Barcelona- I have written an extensive profile of Said Bahaji, one of the last members of the Hamburg cell still on the run (the other being Zakariya Essabar) in the new issue of Militant Leadership Monitor. Bahaji was a core member of the 9/11 plot and one of it’s least known figures. With the death of Osama bin Laden back in May, Bahaji is one of the few men alive to have operational knowledge of 9/11. Bahaji is still being sheltered by certain Pakistanis, out of reach of everything but a Hellfire missile it seems.
It would be a damn shame if we were to find out he had simply been obliterated in a drone strike rather than somehow captured alive. In fact, his logistical knowledge of the 9/11 operation makes him much more valuable to the historical record than bin Laden (if in a fantasy bin Laden had been captured alive and tried in a court of law rather than assassinated). If it were possible to abduct him from North or South Waziristan and bundle him to the West, I reckon his debriefing could finally shut up the tiresome 9/11 conspiracy theory crowd. But that is another fantasy. The ‘truther’ movement is apparently impervious to reality and updated historical record keeping. You cannot have a serious debate with people who have made up their minds before they have heard the first question.
It is highly unlikely Bahaji will live out a quiet retirement in the bazaars of Mir Ali or Miranshah. It is more probable that he will be collaterally assassinated in a CIA drone strike on some TTP big in a convoy along the border with Khost. In several ways, he is the ideal AQ operative being half Western and half Maghrebi. Adam Gadahn has nothing on Bahaji. The United States has made great strides in nailing AQ men in Pakistan’s cities-Ramzi bin al-Shibh in Karachi in 2002, KSM in Rawalpindi in 2003, and ObL in Abbottabad in 2011. It has had much, much less success in FATA where Pakistan’s writ is barely existent in many swaths of the tribal belt. Instead the US has been going after TTP figures like Baitullah Mehsud and Qari Hussain Mehsud, essentially getting caught up in the sticky web of Pakistan’s varied and sundry internal conflicts rather than sticking to what should be very narrow goal. It seems the White House is “smokin’ ‘em out” more than ever before as the drone programme shows no sign of letting up. But are we smoking out the right men? Should Langley be smoking out Islamabad’s internal enemies in a remote control dirty war? The security of Pakistan’s nuclear programme (from its own people) has become a raison d’être for supporting a hideously corrupt, loathsome Zardari government that has no friends other than the American tax payer and its PPP patrons. It is the perpetuation of a deadly inertia as policy writ large.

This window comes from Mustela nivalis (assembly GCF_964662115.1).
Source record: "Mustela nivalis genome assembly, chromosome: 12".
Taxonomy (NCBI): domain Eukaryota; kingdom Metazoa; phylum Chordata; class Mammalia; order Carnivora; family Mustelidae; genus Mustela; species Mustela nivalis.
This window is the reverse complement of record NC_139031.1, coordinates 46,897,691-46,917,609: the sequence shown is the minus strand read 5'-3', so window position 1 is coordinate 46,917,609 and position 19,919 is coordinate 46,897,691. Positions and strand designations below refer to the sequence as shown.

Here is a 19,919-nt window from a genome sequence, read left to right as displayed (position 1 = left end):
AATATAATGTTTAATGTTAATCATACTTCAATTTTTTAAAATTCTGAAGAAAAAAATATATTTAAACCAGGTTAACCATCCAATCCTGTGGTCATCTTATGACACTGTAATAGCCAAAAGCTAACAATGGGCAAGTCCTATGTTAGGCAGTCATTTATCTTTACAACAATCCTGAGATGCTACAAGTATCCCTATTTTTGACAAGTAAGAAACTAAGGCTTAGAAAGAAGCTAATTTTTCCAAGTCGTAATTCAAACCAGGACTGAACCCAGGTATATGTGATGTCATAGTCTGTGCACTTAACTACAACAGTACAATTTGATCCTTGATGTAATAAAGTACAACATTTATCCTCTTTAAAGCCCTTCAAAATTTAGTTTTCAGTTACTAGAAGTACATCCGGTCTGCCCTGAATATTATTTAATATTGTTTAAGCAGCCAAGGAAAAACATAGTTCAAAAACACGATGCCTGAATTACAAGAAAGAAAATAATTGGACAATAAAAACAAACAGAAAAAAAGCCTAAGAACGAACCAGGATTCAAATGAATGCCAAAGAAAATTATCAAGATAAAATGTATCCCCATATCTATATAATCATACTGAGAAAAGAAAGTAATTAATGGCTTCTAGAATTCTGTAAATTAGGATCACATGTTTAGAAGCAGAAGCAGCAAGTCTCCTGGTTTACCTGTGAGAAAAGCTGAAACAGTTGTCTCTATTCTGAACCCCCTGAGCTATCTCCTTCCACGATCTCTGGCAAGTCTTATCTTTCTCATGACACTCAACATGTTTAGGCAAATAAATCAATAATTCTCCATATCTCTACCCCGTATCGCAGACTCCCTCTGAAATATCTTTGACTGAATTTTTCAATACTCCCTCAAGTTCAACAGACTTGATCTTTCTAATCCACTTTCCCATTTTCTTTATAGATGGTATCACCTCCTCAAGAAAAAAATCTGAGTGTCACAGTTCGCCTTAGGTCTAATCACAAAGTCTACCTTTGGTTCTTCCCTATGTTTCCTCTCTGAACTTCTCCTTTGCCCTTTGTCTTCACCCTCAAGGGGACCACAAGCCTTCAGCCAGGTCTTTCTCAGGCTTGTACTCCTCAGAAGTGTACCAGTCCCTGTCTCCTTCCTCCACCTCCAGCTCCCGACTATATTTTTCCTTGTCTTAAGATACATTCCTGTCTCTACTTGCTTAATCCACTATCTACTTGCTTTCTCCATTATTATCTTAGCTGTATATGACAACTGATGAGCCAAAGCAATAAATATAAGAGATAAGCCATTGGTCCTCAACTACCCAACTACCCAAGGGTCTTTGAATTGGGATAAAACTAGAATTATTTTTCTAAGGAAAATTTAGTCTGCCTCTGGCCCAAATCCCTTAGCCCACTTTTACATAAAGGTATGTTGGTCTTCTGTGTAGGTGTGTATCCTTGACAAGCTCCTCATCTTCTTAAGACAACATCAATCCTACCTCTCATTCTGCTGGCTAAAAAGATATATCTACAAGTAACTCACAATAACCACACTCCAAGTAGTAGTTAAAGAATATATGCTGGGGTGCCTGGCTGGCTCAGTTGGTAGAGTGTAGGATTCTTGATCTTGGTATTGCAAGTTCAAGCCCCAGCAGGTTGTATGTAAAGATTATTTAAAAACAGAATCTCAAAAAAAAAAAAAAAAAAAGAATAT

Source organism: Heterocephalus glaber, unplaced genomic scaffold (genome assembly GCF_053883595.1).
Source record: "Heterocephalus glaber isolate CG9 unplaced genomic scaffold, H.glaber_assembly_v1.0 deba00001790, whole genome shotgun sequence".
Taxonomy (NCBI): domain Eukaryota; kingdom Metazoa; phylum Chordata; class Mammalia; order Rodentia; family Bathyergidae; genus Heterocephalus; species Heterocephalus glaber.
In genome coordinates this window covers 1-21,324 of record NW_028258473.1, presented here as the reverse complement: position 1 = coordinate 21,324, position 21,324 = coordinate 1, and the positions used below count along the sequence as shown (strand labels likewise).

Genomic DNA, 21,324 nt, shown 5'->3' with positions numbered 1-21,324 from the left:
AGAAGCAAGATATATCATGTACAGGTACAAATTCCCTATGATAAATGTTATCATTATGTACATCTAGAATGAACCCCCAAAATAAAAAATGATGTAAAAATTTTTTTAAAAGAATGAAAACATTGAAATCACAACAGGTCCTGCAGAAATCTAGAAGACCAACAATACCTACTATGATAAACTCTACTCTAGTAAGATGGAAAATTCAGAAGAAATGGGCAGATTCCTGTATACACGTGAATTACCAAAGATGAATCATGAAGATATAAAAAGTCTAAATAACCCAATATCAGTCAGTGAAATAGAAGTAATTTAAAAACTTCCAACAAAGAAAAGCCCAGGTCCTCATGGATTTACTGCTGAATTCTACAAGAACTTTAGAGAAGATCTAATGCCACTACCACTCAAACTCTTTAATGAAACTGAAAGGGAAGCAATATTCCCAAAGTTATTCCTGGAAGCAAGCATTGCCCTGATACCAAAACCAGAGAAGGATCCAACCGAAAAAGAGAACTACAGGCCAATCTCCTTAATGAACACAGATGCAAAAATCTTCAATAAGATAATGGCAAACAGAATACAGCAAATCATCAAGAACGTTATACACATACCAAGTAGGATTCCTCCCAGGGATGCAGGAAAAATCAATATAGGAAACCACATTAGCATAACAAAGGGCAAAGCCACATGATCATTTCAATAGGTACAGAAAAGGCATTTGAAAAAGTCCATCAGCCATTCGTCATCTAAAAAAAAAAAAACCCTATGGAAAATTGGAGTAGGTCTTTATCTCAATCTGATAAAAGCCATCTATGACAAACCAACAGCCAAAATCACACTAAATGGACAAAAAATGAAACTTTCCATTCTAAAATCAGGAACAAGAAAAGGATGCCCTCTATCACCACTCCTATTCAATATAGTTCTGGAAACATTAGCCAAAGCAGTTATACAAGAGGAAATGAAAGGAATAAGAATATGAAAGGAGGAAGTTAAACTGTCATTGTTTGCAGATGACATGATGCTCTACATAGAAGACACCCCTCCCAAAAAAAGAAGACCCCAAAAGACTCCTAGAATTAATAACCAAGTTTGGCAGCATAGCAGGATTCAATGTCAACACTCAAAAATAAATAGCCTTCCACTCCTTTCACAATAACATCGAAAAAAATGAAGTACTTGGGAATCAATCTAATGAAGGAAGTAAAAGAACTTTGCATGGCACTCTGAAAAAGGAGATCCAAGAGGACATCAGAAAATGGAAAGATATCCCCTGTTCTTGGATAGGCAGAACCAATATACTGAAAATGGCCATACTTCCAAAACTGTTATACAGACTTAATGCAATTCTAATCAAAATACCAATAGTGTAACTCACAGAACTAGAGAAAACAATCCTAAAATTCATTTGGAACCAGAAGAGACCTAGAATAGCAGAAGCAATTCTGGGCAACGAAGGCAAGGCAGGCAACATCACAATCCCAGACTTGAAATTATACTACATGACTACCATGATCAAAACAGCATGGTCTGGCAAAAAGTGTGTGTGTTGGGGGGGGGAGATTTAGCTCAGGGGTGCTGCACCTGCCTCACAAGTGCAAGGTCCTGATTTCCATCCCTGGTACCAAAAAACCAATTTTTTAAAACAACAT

Barcelona- I appeared on CNN today discussing some of my observations about my recent trip to Jebel Nafusa. Produced by Tim Lister in Atlanta.
(CNN) — Six months and more than 17,000 air sorties after it began, NATO’s Operation Unified Protector in the skies over Libya grinds on.
What was envisaged in March as a rapid engagement to prevent Moammar Gadhafi’s forces from razing Benghazi to the ground has evolved into a long slog. And increasingly NATO operations have dovetailed with those of the rebels — with the aim of making pro-Gadhafi forces incapable of offensive action.